8. Canadian Couch Potato January 24, 2017 at 8:09 pm #

    @JD: I can’t be specific with investment recommendations, but these may be helpful:
    http://canadiancouchpotato.com/2013/05/28/ask-the-spud-should-i-buy-in-now/
    http://canadiancouchpotato.com/2013/05/31/does-dollar-cost-averaging-work/

  9. Rockinon January 30, 2017 at 11:08 am #

    One of my simple portfolios delivered 13.232% last year and yet still held a lot of fixed income. I’ve followed you for years and I must say I have learned a lot from your postings. That said, I’ve been disappointed by the Couch Potato returns and yields. Not greatly disappointed but not bowled over either. You can still take some well earned bows but over the years, watching my own investments, has made me think there may be other approaches to creating a simple but successful portfolio. What do you see wrong with the following: 60% TDB3085 (the D-series version of the well respected TD Monthly Income fund (Cdn), 20% TDB3086 (the D-series version of the well respected TD Monthly Income fund (US), 7.5% XRE and 12.5% XUT? This mix delivered 13.232% in 2016. I have held the TD Monthly Income fund for years. I originally bought the investor series and when the D-series was created I switched. This gives me exposure to not only equities but fixed income as well. I now have some of the US version. This gives me exposure to the US and also more fixed income holdings. The XRE and XUT are there to add needed income in retirement. Since retiring in 2009, the REITs and utilities have played an important role in balancing my books in retirement. What is your opinion? I respect you and look forward to hearing your thoughts.

  10. Jake February 4, 2017 at 9:36 pm #

    @Rockinon

    Not sure how you can compare your portfolio to the diversified index portfolio. You have a lot of canadian equity which did great in 2016 compared to rest of world and even the past decade canadian equitys have done better than rest of world. Gosh TDB3085 has around 55% canadian equity along with xre and xut you have a lot of canada content when the couch potato has only 20% cdn equity.

    It looks like your portfolio has 12% outside of canada equity, mostly USA while the CCP portfolio is 40% equity outside of canada.

    So if you would have used vanguard etfs of vab, vcn and vxc with the same proportion of fixed income, canadian and US/Int equity as your portfolio the 2016 return would have been around 13.5%:which actualy is more return than your mostly managed portfolio.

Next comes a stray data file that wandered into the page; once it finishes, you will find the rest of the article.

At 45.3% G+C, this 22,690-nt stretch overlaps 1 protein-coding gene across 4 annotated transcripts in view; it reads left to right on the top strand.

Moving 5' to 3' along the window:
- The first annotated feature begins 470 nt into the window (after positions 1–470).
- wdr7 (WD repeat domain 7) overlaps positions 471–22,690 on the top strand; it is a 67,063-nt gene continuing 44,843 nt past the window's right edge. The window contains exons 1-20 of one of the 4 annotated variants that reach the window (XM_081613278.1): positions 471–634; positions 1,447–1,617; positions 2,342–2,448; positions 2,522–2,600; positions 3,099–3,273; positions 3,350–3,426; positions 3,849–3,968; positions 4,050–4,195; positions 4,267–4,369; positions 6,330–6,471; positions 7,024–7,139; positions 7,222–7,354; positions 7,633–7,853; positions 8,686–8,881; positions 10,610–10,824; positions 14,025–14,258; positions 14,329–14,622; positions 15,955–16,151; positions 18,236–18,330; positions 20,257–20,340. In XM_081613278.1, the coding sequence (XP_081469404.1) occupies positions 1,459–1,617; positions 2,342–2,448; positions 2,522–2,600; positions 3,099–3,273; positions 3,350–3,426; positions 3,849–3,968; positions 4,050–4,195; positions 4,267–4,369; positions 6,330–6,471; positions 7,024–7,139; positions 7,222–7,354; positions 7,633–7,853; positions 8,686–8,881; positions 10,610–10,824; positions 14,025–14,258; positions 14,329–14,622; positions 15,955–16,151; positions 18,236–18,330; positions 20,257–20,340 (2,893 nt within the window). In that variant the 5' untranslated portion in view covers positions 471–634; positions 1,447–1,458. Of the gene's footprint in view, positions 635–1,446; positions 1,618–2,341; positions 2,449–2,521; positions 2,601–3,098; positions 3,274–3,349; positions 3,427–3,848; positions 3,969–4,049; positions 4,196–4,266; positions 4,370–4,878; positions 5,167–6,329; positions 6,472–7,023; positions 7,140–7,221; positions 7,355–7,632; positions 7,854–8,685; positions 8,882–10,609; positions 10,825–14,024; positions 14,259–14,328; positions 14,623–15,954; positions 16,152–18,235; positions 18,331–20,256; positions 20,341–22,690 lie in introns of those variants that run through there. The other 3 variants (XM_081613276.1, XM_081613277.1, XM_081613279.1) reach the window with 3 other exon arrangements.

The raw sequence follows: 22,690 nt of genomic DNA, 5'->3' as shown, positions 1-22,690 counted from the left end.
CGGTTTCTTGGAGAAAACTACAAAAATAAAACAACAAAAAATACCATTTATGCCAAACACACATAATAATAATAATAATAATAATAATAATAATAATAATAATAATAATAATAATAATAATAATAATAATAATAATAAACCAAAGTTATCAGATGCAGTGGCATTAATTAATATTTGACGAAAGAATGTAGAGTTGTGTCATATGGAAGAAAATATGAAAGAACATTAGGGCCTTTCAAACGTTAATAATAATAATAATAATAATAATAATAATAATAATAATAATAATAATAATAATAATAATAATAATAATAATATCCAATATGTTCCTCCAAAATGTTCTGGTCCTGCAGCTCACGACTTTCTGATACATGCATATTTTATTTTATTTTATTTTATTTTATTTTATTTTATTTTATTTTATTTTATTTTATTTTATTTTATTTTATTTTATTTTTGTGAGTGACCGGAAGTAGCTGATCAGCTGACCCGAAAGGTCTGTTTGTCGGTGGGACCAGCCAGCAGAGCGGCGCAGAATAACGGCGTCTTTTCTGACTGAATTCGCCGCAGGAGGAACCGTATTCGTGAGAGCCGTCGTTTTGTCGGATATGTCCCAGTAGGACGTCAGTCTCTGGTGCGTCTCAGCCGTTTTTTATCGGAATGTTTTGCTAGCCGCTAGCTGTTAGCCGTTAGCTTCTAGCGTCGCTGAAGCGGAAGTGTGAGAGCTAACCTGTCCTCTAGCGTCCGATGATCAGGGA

Not sure why you would say the CCP results have disappointed you. You can’t make a fair comparison between your portfolio and CCP’s, you are concentrated on mostly canada.

  11. Don February 5, 2017 at 12:11 am #

    I am moving $200k in mutual funds in 4 RRSP portfolios (personal and spousal for my wife and I) to ETFs using your model portfolios for the most part. We make contributions annually and retirement is 3-5 years away.

    Plan is to use the same ETFs in each portfolio, but with a large weighting on the Bond ETFs, does diversifying into different Bond ETFs make much difference on risk and reward? It doesn’t seem like it based on low returns when not in a bear market.

  12. Canadian Couch Potato February 5, 2017 at 1:30 pm #

    @Don: There really is no meaningful way of diversifying a broad-based bond ETF: these funds already contain government and corporate bonds of all maturities. You can choose to make the bonds shorter or longer, or use more corporate bonds and fewer governments, but this isn’t about diversifying, it’s about making an active decision to take more or less risk.

  13. Rockinon February 5, 2017 at 5:31 pm #

    @ Jake: I appreciate your reply and I agree with much of what you said. The fact that the Canadian market has performed so well in the past decade or so has meant that I have done quite nicely since retiring. What is important to me is the bottom line and a lot of that bottom line must be available for paying bills in retirement. I’m not as hung up on following rules as I once was. Why? My time frame is not what it once was. Breaking the rules, as I started doing in 2009, seems to have delivered benefits. Note, I say “seems.” I’m going to back test your portfolio suggestions. Again, thank you for taking the time to reply. Cheers!

    Oh, one last thing. I recall reading some comments on investing by a retirement fund manager who said buying more REITs and utilities than is usually prudent can prove wise in retirement when income is so important. This is an example of how my investing has changed with retirement, I bought D.UN when it dipped below $16, I have some REITs in ETF holdings and some utilities in ETF holdings plus I have a bit of money in REM (an iShares US ETF). It pays from 12 to 15% in dividends. I would never have owned REM when I was saving for retirement but now I do. I have collected enough in dividends that I have gotten my full investment back and today it is still pumping out the dividends and is responsible for a nice bump in my income. I have never come across anyone recommending a purchase of REM. A few years back, I talked with a TD rep about REM. He could not recommend its purchase. REM is a weird duck, a mortgage REIT, and yet it has proven to be a very good holding for me — weird or not.